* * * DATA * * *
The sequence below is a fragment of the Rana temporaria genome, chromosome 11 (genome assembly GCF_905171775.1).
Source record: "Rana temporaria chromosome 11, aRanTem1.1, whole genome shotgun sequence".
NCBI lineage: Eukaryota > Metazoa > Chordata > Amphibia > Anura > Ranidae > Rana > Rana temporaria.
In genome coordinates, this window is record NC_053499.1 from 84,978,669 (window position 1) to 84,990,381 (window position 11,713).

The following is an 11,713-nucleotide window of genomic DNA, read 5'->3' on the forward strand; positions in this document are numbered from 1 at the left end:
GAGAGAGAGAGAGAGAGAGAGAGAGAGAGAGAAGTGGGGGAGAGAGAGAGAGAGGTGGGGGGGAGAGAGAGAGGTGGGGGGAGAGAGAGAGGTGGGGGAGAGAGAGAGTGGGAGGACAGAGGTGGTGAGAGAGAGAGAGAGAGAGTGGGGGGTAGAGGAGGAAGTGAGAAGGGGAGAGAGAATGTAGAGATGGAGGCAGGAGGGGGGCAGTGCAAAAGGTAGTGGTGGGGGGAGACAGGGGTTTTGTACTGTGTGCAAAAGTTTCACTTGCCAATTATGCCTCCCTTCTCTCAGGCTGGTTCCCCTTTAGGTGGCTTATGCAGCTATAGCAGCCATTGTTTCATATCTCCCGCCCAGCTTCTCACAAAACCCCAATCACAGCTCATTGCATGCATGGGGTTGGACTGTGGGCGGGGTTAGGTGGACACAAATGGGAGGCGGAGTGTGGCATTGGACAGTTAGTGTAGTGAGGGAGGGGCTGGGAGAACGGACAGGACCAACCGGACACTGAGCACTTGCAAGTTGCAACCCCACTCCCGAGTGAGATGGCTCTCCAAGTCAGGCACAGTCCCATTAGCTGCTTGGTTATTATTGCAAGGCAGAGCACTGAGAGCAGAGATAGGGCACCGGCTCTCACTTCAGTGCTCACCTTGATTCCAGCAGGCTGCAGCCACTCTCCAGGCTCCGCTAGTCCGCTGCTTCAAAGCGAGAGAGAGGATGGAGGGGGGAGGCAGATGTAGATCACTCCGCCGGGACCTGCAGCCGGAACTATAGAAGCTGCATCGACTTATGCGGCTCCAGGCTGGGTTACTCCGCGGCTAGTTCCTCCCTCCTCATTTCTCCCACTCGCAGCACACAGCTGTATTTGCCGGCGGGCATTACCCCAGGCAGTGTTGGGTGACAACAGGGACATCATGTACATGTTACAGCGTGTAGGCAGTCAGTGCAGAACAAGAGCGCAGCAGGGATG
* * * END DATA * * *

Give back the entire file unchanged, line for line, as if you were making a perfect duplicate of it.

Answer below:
The sequence below is a fragment of the Rana temporaria genome, chromosome 11 (genome assembly GCF_905171775.1).
Source record: "Rana temporaria chromosome 11, aRanTem1.1, whole genome shotgun sequence".
NCBI lineage: Eukaryota > Metazoa > Chordata > Amphibia > Anura > Ranidae > Rana > Rana temporaria.
In genome coordinates, this window is record NC_053499.1 from 84,978,669 (window position 1) to 84,990,381 (window position 11,713).

The following is an 11,713-nucleotide window of genomic DNA, read 5'->3' on the forward strand; positions in this document are numbered from 1 at the left end:
GAGAGAGAGAGAGAGAGAGAGAGAGAGAGAGAAGTGGGGGAGAGAGAGAGAGAGGTGGGGGGGAGAGAGAGAGGTGGGGGGAGAGAGAGAGGTGGGGGAGAGAGAGAGTGGGAGGACAGAGGTGGTGAGAGAGAGAGAGAGAGAGTGGGGGGTAGAGGAGGAAGTGAGAAGGGGAGAGAGAATGTAGAGATGGAGGCAGGAGGGGGGCAGTGCAAAAGGTAGTGGTGGGGGGAGACAGGGGTTTTGTACTGTGTGCAAAAGTTTCACTTGCCAATTATGCCTCCCTTCTCTCAGGCTGGTTCCCCTTTAGGTGGCTTATGCAGCTATAGCAGCCATTGTTTCATATCTCCCGCCCAGCTTCTCACAAAACCCCAATCACAGCTCATTGCATGCATGGGGTTGGACTGTGGGCGGGGTTAGGTGGACACAAATGGGAGGCGGAGTGTGGCATTGGACAGTTAGTGTAGTGAGGGAGGGGCTGGGAGAACGGACAGGACCAACCGGACACTGAGCACTTGCAAGTTGCAACCCCACTCCCGAGTGAGATGGCTCTCCAAGTCAGGCACAGTCCCATTAGCTGCTTGGTTATTATTGCAAGGCAGAGCACTGAGAGCAGAGATAGGGCACCGGCTCTCACTTCAGTGCTCACCTTGATTCCAGCAGGCTGCAGCCACTCTCCAGGCTCCGCTAGTCCGCTGCTTCAAAGCGAGAGAGAGGATGGAGGGGGGAGGCAGATGTAGATCACTCCGCCGGGACCTGCAGCCGGAACTATAGAAGCTGCATCGACTTATGCGGCTCCAGGCTGGGTTACTCCGCGGCTAGTTCCTCCCTCCTCATTTCTCCCACTCGCAGCACACAGCTGTATTTGCCGGCGGGCATTACCCCAGGCAGTGTTGGGTGACAACAGGGACATCATGTACATGTTACAGCGTGTAGGCAGTCAGTGCAGAACAAGAGCGCAGCAGGGATG